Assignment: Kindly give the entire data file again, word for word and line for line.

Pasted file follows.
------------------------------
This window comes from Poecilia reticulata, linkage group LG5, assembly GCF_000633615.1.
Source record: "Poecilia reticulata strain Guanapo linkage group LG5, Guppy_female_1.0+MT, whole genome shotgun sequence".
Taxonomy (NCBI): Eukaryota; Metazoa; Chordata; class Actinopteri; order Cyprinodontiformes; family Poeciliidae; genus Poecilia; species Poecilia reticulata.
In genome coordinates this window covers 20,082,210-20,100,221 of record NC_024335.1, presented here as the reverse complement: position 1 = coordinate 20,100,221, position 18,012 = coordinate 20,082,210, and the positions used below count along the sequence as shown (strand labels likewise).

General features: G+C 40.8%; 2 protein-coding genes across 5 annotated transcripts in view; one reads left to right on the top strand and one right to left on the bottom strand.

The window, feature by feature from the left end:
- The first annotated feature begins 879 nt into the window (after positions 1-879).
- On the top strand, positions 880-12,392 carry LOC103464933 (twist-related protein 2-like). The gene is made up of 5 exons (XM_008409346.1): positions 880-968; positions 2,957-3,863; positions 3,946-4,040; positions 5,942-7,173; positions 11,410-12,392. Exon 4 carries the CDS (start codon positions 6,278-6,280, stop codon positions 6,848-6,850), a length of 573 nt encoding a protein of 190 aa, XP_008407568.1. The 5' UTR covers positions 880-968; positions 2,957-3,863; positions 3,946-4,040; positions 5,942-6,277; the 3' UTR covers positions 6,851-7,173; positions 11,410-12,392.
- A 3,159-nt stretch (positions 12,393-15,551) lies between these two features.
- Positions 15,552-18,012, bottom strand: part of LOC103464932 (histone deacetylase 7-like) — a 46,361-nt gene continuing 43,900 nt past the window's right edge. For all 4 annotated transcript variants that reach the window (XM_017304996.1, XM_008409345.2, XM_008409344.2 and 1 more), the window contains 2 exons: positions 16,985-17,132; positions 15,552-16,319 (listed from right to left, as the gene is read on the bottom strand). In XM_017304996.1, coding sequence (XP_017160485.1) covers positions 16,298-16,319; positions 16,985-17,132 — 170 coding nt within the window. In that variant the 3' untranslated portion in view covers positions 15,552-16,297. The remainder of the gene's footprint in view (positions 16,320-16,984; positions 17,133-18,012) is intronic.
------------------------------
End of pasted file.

This window comes from Poecilia reticulata, linkage group LG5, assembly GCF_000633615.1.
Source record: "Poecilia reticulata strain Guanapo linkage group LG5, Guppy_female_1.0+MT, whole genome shotgun sequence".
Taxonomy (NCBI): Eukaryota; Metazoa; Chordata; class Actinopteri; order Cyprinodontiformes; family Poeciliidae; genus Poecilia; species Poecilia reticulata.
In genome coordinates this window covers 20,082,210-20,100,221 of record NC_024335.1, presented here as the reverse complement: position 1 = coordinate 20,100,221, position 18,012 = coordinate 20,082,210, and the positions used below count along the sequence as shown (strand labels likewise).

General features: G+C 40.8%; 2 protein-coding genes across 5 annotated transcripts in view; one reads left to right on the top strand and one right to left on the bottom strand.

The window, feature by feature from the left end:
- The first annotated feature begins 879 nt into the window (after positions 1-879).
- On the top strand, positions 880-12,392 carry LOC103464933 (twist-related protein 2-like). The gene is made up of 5 exons (XM_008409346.1): positions 880-968; positions 2,957-3,863; positions 3,946-4,040; positions 5,942-7,173; positions 11,410-12,392. Exon 4 carries the CDS (start codon positions 6,278-6,280, stop codon positions 6,848-6,850), a length of 573 nt encoding a protein of 190 aa, XP_008407568.1. The 5' UTR covers positions 880-968; positions 2,957-3,863; positions 3,946-4,040; positions 5,942-6,277; the 3' UTR covers positions 6,851-7,173; positions 11,410-12,392.
- A 3,159-nt stretch (positions 12,393-15,551) lies between these two features.
- Positions 15,552-18,012, bottom strand: part of LOC103464932 (histone deacetylase 7-like) — a 46,361-nt gene continuing 43,900 nt past the window's right edge. For all 4 annotated transcript variants that reach the window (XM_017304996.1, XM_008409345.2, XM_008409344.2 and 1 more), the window contains 2 exons: positions 16,985-17,132; positions 15,552-16,319 (listed from right to left, as the gene is read on the bottom strand). In XM_017304996.1, coding sequence (XP_017160485.1) covers positions 16,298-16,319; positions 16,985-17,132 — 170 coding nt within the window. In that variant the 3' untranslated portion in view covers positions 15,552-16,297. The remainder of the gene's footprint in view (positions 16,320-16,984; positions 17,133-18,012) is intronic.